Molecular light switches are a fairly recent technological advancement that allows scientists to selectively activate cellular function using a light source, which in turn allows for more control when conducting biological experiments. The therapeutic potential of light switches is that they may be a good option to regulate muscles in paralyzed patients such as the diaphragm for breathing or the detrusor for bladder control. Now LucCell, a new spinoff company of Case Western University, is actively working to commercialize molecular switches to meet clinical needs.
Technology Review reports:
The molecular light switches contain a gene for a light-sensitive protein derived from algae, called channelrhodopsin-2, as well as molecular instructions that limit its expression to a specific subset of cells. The gene is delivered to the target tissue via a virus, much like in gene therapy.Once taken up into the cell, the DNA triggers production of a protein that activates the cell when exposed to light.
Last year, Silver [Jerry Silver, neuroscientist at Case Western and president of LucCell] and his collaborators showed that channelrhodopsin could be used to restore breathing function in paralyzed rodents. Researchers first recreated a high-level spinal cord injury in rodents, paralyzing half of the diaphragm. They then injected the switch into the spinal cord, near the nerves that control the crippled muscle. Shining light on those cells triggered muscle contractions in the diaphragm. “The paper shows remarkable recovery of breathing function on the side of the animal with impaired function that lasted for a day even after light was turned off,” says Silver.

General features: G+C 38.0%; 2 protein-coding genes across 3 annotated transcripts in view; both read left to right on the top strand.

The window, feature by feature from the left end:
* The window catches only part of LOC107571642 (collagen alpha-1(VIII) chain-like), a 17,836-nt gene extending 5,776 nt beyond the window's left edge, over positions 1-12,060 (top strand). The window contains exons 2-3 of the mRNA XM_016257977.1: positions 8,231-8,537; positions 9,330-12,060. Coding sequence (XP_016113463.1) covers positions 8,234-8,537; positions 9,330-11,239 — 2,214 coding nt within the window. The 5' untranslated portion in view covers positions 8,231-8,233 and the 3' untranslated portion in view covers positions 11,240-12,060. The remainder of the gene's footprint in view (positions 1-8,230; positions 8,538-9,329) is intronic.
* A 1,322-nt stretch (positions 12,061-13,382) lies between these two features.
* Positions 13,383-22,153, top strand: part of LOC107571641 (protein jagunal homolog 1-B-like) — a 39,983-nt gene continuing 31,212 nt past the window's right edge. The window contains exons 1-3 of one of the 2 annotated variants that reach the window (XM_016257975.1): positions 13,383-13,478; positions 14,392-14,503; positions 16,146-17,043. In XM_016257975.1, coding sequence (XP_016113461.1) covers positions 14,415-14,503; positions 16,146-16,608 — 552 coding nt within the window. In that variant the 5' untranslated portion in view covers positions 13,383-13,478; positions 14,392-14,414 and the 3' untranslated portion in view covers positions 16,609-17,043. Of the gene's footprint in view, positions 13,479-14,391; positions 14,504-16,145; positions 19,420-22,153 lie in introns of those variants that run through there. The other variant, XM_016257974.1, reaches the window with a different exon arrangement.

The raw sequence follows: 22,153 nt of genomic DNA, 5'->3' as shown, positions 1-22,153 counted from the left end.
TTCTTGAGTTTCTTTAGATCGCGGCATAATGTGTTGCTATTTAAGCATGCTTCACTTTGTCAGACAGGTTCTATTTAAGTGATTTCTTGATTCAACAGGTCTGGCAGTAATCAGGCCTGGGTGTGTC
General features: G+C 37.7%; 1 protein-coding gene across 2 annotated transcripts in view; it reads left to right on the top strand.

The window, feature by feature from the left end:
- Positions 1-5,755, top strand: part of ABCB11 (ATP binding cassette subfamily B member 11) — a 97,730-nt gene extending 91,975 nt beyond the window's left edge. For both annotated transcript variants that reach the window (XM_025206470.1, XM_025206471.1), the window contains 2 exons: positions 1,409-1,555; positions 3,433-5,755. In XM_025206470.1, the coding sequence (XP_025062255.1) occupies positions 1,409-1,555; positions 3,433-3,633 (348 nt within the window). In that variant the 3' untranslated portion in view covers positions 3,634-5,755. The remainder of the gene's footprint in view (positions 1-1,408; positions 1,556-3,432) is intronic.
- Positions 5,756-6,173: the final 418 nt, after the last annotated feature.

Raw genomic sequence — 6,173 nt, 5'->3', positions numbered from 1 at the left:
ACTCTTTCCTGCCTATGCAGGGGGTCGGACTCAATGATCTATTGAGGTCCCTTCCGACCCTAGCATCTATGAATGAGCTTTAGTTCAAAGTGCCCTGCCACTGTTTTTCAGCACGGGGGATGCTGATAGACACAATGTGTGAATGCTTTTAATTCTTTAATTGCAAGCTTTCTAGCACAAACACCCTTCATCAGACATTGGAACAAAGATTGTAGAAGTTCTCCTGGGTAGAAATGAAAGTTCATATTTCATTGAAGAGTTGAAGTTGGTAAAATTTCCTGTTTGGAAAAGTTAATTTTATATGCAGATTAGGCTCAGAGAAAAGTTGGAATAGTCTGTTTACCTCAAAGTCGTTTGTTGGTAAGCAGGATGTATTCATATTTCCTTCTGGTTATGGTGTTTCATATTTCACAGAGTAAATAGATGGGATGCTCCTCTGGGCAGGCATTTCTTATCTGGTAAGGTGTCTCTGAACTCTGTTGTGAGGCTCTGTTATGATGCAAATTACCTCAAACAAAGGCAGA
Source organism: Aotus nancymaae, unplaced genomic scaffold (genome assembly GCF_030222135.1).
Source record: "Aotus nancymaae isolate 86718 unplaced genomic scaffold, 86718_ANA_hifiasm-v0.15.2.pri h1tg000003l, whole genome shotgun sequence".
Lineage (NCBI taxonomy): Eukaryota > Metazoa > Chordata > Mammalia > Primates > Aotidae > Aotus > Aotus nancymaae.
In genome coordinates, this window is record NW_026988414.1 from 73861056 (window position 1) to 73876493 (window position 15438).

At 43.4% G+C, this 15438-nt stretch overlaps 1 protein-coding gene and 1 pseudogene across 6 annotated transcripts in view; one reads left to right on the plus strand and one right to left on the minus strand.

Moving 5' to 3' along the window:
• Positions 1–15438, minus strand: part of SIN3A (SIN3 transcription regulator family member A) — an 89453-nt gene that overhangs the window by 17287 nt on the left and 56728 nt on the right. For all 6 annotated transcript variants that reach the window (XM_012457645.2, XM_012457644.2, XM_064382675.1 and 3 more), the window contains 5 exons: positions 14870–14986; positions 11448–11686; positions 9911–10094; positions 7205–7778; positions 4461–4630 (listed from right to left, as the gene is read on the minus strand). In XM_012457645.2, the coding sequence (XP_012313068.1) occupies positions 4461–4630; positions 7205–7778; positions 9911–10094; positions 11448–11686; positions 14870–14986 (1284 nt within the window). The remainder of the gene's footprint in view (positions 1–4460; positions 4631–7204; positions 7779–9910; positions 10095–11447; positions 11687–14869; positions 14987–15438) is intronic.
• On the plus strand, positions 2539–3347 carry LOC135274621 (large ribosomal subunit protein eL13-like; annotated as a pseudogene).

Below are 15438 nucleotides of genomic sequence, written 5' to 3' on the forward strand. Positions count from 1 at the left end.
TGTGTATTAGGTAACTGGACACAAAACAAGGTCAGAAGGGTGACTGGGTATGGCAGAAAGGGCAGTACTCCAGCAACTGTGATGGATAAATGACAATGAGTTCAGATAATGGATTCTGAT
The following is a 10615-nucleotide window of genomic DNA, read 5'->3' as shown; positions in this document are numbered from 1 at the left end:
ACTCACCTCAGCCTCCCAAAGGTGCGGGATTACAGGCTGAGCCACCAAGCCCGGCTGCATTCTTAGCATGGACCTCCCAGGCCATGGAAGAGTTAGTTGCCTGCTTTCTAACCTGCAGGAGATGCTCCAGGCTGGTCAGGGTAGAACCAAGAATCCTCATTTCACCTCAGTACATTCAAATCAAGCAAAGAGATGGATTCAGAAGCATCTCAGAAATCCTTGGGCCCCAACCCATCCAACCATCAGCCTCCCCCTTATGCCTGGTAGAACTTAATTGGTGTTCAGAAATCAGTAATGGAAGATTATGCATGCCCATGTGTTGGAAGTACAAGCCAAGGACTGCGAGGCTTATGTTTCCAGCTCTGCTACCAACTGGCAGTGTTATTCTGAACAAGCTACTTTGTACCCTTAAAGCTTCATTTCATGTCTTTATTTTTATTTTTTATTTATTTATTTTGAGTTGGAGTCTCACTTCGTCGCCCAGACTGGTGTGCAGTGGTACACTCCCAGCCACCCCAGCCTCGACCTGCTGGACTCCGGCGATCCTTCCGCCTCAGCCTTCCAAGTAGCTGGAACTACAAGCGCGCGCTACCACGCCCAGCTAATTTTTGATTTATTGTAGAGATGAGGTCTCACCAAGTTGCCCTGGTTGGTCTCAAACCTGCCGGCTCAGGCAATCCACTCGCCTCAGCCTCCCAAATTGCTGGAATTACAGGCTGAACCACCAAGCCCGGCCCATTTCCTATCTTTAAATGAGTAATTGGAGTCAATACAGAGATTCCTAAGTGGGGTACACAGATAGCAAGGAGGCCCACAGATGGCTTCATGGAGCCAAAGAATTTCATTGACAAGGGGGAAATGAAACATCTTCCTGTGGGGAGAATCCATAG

Image: A spinal cord neuron (green) carrying the photosensitive channelrhodopsin protein.
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